- Rebecca (AfricAid Kisa Scholar)
Potential Partner School Outreach
As mentioned in the March Report, Kisa is expanding to Moshi, Tanzania. So far, the Tanzanian staff has conducted meetings with five of the original eight schools we targeted to approach as potential partner schools, and an additional school which has been added to the list. These meetings were all incredibly positive. All six schools were enthusiastic about the mission of the Kisa Project, the potential benefits of Kisa for their students, and several administrators had heard positive feedback about AfricAid from colleagues. The mentors and staff in Arusha are extremely encouraged by the response to these meetings.
Most Kisa Scholars are competent in the most common form of technology in Tanzania - cell phones. Unfortunately, they are often not able to gain access to computers with basic word processing and web browsing programs. Almost all Kisa Scholars are A-Level students, and though A-Level studies are college preparatory years, applied technology training is not well-integrated into the curriculum. When Kisa Scholars reach university (90% of Kisa Scholars move onto university), they will be required to conduct research online, as well as submit all written work typewritten, using a word processing program.
This is why it is critical to incorporate computer literacy into the Kisa curriculum as we strive to give Kisa Scholars the tools to thrive in their academic lives. The schools with whom AfricAid has partnered with have also seen the value of computers, not only for the Kisa Scholars, but for all their students. Providing computers has historically been an important incentive when reaching out to new partner schools. The schools we have approached to partner with in Moshi almost all have existing computer labs, but all are eager to add additional computers and programs to improve their existing labs.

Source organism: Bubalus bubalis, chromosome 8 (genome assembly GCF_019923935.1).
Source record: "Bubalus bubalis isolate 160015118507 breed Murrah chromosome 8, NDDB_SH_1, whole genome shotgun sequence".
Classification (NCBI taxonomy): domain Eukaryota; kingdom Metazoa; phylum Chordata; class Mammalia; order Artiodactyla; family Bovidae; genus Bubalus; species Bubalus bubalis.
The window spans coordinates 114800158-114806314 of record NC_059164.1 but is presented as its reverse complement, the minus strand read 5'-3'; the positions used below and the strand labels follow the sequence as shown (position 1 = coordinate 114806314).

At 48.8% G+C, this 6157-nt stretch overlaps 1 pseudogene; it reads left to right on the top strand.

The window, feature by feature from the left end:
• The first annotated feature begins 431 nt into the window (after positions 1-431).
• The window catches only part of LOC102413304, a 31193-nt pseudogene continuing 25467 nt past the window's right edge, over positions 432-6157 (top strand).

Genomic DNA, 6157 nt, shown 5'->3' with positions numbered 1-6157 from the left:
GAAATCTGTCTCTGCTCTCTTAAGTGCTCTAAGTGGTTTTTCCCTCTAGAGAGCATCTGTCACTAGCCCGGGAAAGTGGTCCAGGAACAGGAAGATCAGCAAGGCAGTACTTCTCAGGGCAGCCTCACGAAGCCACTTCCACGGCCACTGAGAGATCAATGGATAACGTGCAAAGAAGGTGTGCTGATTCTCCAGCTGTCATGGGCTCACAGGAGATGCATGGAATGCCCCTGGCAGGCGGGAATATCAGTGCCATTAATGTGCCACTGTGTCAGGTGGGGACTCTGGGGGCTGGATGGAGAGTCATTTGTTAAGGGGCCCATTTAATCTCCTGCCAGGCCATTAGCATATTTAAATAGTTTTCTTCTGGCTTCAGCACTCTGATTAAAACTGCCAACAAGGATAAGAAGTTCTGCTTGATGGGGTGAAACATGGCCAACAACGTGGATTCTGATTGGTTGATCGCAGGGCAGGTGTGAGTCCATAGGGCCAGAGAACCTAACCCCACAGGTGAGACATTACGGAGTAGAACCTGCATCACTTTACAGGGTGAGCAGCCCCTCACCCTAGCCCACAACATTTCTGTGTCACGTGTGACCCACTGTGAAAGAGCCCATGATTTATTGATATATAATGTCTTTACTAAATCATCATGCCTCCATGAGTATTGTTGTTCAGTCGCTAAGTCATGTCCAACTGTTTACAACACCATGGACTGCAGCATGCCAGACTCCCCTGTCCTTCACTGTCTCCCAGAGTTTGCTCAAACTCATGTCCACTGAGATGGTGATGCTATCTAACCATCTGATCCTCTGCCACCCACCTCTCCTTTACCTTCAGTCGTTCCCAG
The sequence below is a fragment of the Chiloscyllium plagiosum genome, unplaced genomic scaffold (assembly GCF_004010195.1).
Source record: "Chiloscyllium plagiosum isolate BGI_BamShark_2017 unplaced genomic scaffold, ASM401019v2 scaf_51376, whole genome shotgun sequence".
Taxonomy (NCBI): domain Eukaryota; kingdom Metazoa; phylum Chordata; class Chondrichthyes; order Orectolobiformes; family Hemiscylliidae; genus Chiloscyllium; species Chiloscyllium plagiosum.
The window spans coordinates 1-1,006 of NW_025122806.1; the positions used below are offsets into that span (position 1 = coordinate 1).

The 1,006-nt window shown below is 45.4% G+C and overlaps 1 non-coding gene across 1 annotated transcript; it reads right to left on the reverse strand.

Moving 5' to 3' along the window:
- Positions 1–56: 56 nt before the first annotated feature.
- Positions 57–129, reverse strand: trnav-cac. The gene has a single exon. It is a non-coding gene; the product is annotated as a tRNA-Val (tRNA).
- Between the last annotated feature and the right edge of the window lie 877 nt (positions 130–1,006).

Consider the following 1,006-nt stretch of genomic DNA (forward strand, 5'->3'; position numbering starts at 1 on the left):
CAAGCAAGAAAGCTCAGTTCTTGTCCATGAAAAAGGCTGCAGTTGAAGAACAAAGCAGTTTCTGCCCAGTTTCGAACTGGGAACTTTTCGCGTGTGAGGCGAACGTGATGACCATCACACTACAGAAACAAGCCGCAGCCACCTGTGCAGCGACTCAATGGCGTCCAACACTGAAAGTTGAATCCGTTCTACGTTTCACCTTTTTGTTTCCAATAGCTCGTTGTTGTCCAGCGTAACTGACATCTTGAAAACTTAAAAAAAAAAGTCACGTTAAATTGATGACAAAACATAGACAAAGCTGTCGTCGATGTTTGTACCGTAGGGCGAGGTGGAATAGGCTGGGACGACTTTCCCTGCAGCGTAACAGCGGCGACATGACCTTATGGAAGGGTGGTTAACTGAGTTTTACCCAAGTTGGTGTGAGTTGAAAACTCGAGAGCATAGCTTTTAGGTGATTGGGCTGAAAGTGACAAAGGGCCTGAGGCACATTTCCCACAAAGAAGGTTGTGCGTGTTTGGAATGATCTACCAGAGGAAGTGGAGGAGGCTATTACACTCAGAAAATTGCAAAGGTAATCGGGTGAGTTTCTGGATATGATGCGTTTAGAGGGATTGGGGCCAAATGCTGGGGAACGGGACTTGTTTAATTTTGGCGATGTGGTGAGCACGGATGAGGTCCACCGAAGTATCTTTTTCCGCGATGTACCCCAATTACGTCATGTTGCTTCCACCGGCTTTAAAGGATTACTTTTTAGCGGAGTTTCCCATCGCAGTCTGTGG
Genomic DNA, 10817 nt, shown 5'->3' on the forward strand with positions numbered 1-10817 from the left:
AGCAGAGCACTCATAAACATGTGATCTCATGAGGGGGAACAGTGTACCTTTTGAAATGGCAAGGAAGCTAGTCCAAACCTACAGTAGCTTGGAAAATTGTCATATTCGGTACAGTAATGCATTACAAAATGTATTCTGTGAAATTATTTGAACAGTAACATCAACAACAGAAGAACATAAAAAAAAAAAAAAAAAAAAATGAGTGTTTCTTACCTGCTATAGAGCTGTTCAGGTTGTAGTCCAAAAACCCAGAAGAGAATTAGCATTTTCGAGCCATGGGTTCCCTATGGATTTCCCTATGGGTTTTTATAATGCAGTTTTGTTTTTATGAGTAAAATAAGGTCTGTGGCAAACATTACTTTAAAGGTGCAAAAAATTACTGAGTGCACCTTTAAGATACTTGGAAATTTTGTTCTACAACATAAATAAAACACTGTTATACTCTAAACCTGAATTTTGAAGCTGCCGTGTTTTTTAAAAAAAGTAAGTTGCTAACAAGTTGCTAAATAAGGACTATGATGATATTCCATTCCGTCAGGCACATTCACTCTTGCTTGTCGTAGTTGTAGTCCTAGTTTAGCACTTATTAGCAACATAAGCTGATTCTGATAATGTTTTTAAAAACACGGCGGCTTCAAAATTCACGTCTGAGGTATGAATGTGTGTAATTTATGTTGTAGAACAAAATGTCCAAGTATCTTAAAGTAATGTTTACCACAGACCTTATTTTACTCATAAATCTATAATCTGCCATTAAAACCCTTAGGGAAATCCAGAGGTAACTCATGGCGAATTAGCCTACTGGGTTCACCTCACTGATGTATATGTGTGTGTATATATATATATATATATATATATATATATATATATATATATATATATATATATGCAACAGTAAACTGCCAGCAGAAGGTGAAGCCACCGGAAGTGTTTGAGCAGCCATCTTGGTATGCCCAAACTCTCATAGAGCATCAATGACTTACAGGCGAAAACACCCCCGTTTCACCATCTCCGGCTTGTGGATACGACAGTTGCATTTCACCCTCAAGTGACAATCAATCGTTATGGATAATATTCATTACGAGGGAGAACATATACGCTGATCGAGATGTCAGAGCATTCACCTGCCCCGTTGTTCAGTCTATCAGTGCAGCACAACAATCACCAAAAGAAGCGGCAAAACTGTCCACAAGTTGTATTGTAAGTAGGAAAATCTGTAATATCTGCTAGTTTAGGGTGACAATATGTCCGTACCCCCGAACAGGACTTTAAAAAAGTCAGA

Both the AfricAid staff in Tanzania and the US are happy with the positive response received from potential Kisa partner schools. The Arusha staff will be meeting with the head masters again soon to finalize partnerships. We are so thrilled to be expanding to reach new girls and their communities.
AfricAid's life-skills and leadership program - the Kisa Project, was always meant to grow and expand; this year we are doing just that!
This year, we plan to add 4 new Kisa partner schools in Moshi, Tanzania, which is about one and a half hours from Arusha, our current base. In Year 2 of the expansion, with the support of our amazing Kisa Sponsors, we hope to addanother 4 schools. By the end of 2015, we would have a total of 8 schools in Moshi to compliment our current Kisa partner schools in Arusha and Monduli.
You may be wondering "why Moshi?" In Tanzania, the word Moshi is synonymous with education. The first formal schools in Tanzania were in Moshi and the Chagga people, native to the Moshi/Kilimanjaro area, historically place a high value on education. For this reason, many of the country's more prestigious secondary schools are in Moshi. This is despite the fact that Moshi is actually much smallerthan Arusha, the major urban center in Northern Tanzania (Moshi's population in the 2012 census was 190,000,vs Arusha, which had a population of ~1.2 million in the metropolitan area). Kisa is taught primarily in A-Level school, and because most A-Level schools are boarding schools, girls from all over Tanzania study in Moshi. It is truly a national center for education. By expanding Kisa to schools in Moshi, we have the opportunity to reach girls from every region and city in Tanzania, and we can achieve this by traveling less than 2 hours down the road.
AfricAid's expansion to Moshi will be led by one of our star Mentors, Devotha Mlay. Devotha joined AfricAid in September 2012 as a part time Project Manager of the WorldReader project at Upendo Primary School and became a Kisa Mentor in January 2013. She is an outstanding Mentor and has shown her leadership ability throughout her time with AfricAid. Her exceptional effort, along with her experience as an A-Level student in Moshi and her willingness to relocate to Moshi in order to lead the Kisa expansion effort there, make us confident that AfricAid is well placed to have a strong start in the region.
Join us in our excitement and help make this expansion possible!
Project Reports on GlobalGiving are posted directly to globalgiving.org by Project Leaders as they are completed, generally every 3-4 months. To protect the integrity of these documents, GlobalGiving does not alter them; therefore you may find some language or formatting issues.
If you donate to this project or have donated to this project, you will get an e-mail when this project posts a report. You can also subscribe for reports via e-mail without donating or by subscribing to this project's RSS feed.